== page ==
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Developement of watershed and reference loads for a TMDL in Charleston Harbor System, SC.Author(s): Silong Lu; Devenra Amatya; Jamie Miller
Source: Gassman, P.W. ed. Watershed management to meet water quality standards and emerging TMDL (Total maximum daily load). ASAE Paper No.-701P0105. St. Joseph, MI: American Society of Agricultural Engineers: 304-311.
Publication Series: Miscellaneous Publication
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DescriptionIt is essential to determine point and non-point source loads and their distribution for development of a dissolved oxygen (DO) Total Maximum Daily Load (TMDL). A series of models were developed to assess sources of oxygen-demand loadings in Charleston Harbor, South Carolina. These oxygen-demand loadings included nutrients and BOD. Stream flow and nutrient concentration data fi-om watersheds draining to the Charleston Harbor System were used to establish land use specific watershed loadings to assess existing watershed conditions. Nutrient and DO data collected from 15 stations were grouped into two categories: dry weather and wet weather. Then, he data were evaluated with respect to different types of land use. It was found that nutrient concentrations and DO correlated with percentage of urban land use and percentage of forest reasonable well.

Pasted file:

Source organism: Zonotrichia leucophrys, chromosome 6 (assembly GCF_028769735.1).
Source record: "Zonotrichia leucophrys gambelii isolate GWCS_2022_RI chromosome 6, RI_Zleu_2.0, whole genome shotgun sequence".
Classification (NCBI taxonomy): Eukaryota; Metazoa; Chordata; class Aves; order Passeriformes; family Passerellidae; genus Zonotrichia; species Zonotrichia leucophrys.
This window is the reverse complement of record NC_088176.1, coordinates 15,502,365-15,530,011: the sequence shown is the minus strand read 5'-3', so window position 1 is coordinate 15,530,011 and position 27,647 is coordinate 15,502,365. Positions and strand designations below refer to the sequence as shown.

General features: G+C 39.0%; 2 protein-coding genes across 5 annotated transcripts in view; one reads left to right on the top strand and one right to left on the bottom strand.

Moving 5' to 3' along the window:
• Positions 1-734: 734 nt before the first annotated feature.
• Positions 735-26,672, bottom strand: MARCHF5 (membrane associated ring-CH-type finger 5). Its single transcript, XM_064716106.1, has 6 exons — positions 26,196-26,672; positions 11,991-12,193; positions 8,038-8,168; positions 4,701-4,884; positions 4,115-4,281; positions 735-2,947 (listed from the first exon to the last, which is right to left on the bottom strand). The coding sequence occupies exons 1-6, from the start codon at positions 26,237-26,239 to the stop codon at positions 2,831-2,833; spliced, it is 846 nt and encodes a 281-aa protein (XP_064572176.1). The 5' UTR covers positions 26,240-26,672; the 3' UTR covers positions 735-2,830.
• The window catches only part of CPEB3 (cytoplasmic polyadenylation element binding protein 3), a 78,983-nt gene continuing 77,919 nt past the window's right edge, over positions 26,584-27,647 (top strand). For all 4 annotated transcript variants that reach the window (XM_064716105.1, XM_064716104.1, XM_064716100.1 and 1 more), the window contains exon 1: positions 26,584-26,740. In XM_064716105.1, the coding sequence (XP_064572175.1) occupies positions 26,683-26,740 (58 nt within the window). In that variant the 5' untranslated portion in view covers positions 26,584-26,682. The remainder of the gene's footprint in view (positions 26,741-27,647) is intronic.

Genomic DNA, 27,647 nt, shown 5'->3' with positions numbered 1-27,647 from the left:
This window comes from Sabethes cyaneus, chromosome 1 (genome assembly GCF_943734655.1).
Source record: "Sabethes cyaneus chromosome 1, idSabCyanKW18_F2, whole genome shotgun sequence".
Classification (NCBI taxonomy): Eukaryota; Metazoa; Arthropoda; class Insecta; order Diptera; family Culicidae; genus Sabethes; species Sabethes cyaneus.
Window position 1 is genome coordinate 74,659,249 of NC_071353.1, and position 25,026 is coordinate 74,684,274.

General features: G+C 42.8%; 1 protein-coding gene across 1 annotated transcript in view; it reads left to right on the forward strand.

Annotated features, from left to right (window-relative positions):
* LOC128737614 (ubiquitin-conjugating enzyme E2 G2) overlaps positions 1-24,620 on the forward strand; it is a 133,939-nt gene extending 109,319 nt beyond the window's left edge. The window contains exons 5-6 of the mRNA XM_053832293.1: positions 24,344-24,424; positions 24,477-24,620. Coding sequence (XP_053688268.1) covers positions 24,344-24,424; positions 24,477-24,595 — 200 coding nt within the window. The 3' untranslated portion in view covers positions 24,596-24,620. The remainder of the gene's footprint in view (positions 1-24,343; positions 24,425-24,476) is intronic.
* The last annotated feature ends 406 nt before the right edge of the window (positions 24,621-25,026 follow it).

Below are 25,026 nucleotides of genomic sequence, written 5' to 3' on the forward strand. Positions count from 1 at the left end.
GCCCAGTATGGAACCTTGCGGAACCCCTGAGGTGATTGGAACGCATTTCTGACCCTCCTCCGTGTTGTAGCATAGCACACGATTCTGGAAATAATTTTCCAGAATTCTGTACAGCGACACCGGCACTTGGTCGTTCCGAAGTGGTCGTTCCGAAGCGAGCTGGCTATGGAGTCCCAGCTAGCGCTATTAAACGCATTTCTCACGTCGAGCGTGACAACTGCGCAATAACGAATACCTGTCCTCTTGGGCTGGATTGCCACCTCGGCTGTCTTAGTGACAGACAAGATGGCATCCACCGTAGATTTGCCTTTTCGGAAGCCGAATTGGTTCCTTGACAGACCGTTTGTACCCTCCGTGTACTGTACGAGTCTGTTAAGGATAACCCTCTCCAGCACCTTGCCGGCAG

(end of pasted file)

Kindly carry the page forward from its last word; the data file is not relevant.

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CitationLu, Silong; Amatya, Devenra; Miller, Jamie. 2005. Developement of watershed and reference loads for a TMDL in Charleston Harbor System, SC. Gassman, P.W. ed. Watershed management to meet water quality standards and emerging TMDL (Total maximum daily load). ASAE Paper No.-701P0105. St. Joseph, MI: American Society of Agricultural Engineers: 304-311.
KeywordsNon-point source, nutrien loading estimation, multiple regression
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